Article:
Top Ten Most Disfiguring Diseases

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Posted on January 7th, 2008


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Of the many wise words that have been floated around, the saying “you cannot judge a book by its cover” is probably one that has resounded loudly through time. The edict urges people to delve deeper, go beyond the facade and really see the beauty (or ugliness) in each other.


This does not mean that looks don’t have an effect on how people treat each other. In fact, many still contend that a person’s general appearance is still significant in many social situations.


Likewise, what constitutes beauty (or ugliness) is very much dictated by consensus. What is considered to be beautiful (or ugly) is as much a social construct as identity, gender and power.


With this top ten list of the most disfiguring diseases, it’s best to think of the basis people use to measure disfigurement. If a person is said to have a mangled face, what does a non-mangled face look like?


10. Lupus


Systemic lupus erythematosus or SLE is the technical name for lupus. Falling under the category of chronic autoimmune disorders, the disease involves the body turning on itself. The immune system, originally meant to defend the body from external pathogens, suddenly attacks the body’s tissue and cells. The turnaround causes inflammation that is then observed as boils and lesions found throughout a person’s face and body. Though lupus can lead to fatality, scientific breakthroughs have enabled doctors to easily diagnose and treat the disease.


9. Phossy Jaw


Phossy Jaw
A man with Phossy Jaw
Phossy jaw, or rather phosphorus necrosis of the jaw, is a condition that hasn’t been observed since the early 1900s. Caused by excessive exposure to white phosphorus, phossy jaw was very common in workers in the match industry. Here, the jaws of the workers would begin to abscess, emit foul odors, and eventually rot away. This is particularly painful, much like having every tooth in your mouth aching. The only real treatment was to have the affected part of the jaw surgically removed. Thankfully, worker disdain for the occupational hazard pushed the match industry to shun usage of white phosphorus altogether.


8. Hypertrichosis


A man suffering from Hypertrichosis
There is some historical basis for the belief in people turning into animals such as wolves. Aside from entire tribes dressing up in animal skins while going to battle, the genesis of the concept of a werewolf can be traced back to sufferers of a condition called hypertrichosis.


Passed on only through genetics, hypertrichosis is a condition in which body hair grows at such intensity and rate that the patient looks as if he or she has fur. People with hypertrichosis often have faces covered in hair. Because those afflicted look like animals, they are often considered freaks of nature and veritable circus acts. However, aside from their fur-like body hair, they are normal everyday people.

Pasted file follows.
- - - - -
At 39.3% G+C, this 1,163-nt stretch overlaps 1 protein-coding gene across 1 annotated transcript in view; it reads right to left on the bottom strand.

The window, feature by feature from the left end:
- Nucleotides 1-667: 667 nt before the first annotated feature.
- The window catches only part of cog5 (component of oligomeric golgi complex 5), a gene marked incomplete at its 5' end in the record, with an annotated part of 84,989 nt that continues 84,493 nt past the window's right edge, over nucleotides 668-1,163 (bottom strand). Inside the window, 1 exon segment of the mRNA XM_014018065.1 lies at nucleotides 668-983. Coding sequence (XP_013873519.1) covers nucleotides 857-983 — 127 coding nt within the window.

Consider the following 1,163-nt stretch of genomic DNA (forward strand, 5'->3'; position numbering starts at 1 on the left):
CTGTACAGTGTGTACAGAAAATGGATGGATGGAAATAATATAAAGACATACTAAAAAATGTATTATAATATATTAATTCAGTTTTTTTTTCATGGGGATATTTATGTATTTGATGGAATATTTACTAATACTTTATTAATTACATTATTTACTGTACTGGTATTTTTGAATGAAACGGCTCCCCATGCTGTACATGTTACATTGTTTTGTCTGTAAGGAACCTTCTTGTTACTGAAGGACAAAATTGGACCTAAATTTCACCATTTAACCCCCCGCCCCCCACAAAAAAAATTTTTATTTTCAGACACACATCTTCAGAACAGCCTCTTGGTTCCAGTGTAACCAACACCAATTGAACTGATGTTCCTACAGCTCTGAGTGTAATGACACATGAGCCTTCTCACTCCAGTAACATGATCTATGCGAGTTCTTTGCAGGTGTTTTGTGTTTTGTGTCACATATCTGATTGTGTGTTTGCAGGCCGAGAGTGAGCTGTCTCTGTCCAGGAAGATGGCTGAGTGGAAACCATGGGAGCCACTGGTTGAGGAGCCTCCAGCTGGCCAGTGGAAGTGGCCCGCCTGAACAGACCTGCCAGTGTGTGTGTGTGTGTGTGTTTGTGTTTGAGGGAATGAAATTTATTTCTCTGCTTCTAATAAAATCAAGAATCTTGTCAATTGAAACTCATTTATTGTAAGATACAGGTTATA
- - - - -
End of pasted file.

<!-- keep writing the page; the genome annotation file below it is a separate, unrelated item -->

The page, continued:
7. Acromelagy


A victim of the Acromelagy disease
Acromelagy is the condition in which the pituitary gland is affected in such a way that it excretes excessive amounts of growth hormones. Often, the disorder is caused by a tumor or an anomalous growth on the gland itself.


The tissue of people with acromelagy is considerably softer. Their hands, legs, feet, nose, lips and ears are larger than normal. The same is true for their internal organs. Some disfigurement is observed where the condition affects the general bone structure of the face. The foreheads of sufferers are wider than usual, while their jaws protrude farther.


6. Small Pox


Small Pox
A Child infected with Small Pox
Small pox is a highly infectious disease caused by either the Variola major virus or its Variola minor variant. The first few symptoms are heightened versions of those observed with the common cold or influenza. People who are infected register fevers at very high temperatures. They experience intense headaches and muscle pains.


After 12-15 days of initial infection, lesions or “pox” begin to spring up throughout the victim’s body. Looking first like acne, these small red spots called enanthem grow larger through time. They enlarge up to the point of bursting, through which more of the virus is spread throughout the body. Small pox is considered the only disease successfully eradicated from nature. Nevertheless, survivors still have to deal with scars and wounds left by the lesions.


5. Leprosy


Ever since 300 BC, human communities all over the world have been plagued with Hansen’s disease, otherwise known as leprosy. Though not as contagious as small pox, leprosy is easily transmittable.